The CTNA Clinical Core serves an important function as the central resource for the diverse clinical projects and pilots. It represents the distinct advantage of an Alcohol Research Center over a cluster of individual grants. The opportunity to fund a central facility with a distinguished leader provides a programmatic method to define needs and assign resources to address central issues. The central components of the Clinical Core are oversight of subject recruitment and clinical assessments for all clinical projects, data management and analysis.
The specific aims for this core are: A. Centralized monitoring of subject recruitment to: 1) Enhance the efficiency of enrollment into each project, including pilots;and 2) Update the Principal Investigators (PIs), the Scientific Advisory Board, and the Data Safety Monitoring Board of progress on the protocols B. Central oversight of assessments to: 1) Provide efficiency in training and assessment;2) Maintain consistency in the administration of assessments;3) Enhance the ability of investigators to pool data across studies;4) Insure that validated and current assessment tools are used;and 5) Support secondary analyses utilizing core assessments. C. Central provision of Data Management and Biostatistics support to: 1) Provide design and analytical expertise to meet the goals of the CTNA scientific agenda;2) Provide state-of-the-art methods for data management;3) Generate randomization lists and assess randomization implementation;4) Interface with specialized data analysis expertise related to particular technologies associated with the CTNA, including genetics and imaging;5) Prepare reports related to the progress of clinical studies for the Data Safety Monitoring Board;and 6) Provide statistical support for all investigators.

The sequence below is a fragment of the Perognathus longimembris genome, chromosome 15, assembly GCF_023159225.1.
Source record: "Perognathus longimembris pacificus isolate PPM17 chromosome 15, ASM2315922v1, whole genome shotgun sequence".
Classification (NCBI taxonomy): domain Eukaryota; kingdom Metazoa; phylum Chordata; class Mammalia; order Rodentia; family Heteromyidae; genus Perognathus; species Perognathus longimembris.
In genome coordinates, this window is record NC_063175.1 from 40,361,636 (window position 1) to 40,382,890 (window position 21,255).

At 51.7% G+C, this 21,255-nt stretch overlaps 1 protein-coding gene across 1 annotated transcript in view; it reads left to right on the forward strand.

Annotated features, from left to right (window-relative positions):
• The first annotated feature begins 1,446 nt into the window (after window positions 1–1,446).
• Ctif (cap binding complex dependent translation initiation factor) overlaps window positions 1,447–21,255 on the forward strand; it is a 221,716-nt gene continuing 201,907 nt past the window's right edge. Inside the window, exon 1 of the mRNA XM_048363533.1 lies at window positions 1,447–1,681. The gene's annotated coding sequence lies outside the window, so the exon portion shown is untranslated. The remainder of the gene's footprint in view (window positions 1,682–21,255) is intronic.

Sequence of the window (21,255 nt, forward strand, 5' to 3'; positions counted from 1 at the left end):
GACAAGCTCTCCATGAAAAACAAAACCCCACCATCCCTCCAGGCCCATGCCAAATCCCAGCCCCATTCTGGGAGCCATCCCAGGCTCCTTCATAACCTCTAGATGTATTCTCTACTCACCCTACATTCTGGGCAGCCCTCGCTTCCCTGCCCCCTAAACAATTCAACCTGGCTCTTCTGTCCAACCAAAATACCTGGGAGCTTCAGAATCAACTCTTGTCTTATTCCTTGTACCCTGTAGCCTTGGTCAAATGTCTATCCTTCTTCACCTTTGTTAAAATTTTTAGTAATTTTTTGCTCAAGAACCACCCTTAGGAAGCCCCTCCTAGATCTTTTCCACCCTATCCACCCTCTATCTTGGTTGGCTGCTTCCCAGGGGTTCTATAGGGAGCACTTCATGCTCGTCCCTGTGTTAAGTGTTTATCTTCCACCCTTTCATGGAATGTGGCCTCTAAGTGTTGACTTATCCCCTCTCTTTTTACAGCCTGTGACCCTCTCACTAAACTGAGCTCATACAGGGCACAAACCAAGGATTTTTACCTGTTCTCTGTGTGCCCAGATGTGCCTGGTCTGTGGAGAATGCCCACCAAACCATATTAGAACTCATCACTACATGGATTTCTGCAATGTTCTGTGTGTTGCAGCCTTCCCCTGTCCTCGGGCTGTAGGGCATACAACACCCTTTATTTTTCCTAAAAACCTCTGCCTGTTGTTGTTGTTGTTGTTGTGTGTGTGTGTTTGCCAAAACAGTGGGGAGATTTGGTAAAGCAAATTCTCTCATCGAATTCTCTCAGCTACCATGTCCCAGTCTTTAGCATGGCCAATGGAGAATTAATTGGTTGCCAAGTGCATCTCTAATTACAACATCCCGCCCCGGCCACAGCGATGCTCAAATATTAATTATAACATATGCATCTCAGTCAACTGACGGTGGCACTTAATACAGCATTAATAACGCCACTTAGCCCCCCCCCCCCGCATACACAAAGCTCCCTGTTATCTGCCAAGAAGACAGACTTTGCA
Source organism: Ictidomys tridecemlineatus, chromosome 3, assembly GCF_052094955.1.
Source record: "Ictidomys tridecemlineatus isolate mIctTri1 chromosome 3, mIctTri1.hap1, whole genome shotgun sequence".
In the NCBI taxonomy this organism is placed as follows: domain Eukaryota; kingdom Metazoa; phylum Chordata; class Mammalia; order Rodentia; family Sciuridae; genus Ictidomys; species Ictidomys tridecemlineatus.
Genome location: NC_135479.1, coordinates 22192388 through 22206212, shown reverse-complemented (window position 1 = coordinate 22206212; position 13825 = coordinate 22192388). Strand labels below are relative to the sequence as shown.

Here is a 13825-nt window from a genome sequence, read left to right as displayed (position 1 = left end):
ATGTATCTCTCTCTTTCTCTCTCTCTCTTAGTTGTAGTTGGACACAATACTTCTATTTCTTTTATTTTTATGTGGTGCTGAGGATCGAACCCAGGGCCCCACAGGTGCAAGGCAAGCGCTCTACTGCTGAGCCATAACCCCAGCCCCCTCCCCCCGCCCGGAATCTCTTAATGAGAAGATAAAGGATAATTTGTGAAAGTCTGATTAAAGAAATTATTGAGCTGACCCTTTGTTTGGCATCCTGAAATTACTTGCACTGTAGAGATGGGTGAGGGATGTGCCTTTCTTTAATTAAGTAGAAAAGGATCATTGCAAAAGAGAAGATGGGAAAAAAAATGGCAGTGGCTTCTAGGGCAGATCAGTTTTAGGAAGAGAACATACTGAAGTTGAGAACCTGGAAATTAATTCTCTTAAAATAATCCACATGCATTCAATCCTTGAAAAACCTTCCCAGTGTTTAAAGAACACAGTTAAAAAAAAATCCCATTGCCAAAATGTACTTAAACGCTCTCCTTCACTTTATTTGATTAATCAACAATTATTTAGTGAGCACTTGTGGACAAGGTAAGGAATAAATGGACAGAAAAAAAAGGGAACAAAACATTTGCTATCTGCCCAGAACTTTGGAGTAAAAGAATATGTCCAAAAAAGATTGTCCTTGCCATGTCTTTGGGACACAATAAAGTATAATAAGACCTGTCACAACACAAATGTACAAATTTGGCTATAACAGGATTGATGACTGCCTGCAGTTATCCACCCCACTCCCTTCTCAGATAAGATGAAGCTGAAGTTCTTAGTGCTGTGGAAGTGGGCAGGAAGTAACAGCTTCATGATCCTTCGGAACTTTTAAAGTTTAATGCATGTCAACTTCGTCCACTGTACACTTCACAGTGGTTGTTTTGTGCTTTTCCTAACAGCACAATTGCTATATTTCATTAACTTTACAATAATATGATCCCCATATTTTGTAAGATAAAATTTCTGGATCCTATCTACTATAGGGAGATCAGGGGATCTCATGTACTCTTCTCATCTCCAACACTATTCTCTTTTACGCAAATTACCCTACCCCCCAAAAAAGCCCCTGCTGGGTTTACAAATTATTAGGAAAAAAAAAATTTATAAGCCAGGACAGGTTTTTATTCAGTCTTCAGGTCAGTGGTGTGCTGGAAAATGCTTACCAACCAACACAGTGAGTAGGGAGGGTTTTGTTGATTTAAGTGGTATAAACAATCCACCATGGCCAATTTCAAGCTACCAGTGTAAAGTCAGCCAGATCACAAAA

Public Health Relevance

The Clinical Core will insure the collection of quality data and the appropriate analysis of data. By doing so, the CTNA will better inform our understanding risk for alcohol dependence and the development of new treatments for alcoholism.

National Institute of Health (NIH)
National Institute on Alcohol Abuse and Alcoholism (NIAAA)
Specialized Center (P50)
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Special Emphasis Panel (ZAA1-GG)
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Yale University
New Haven
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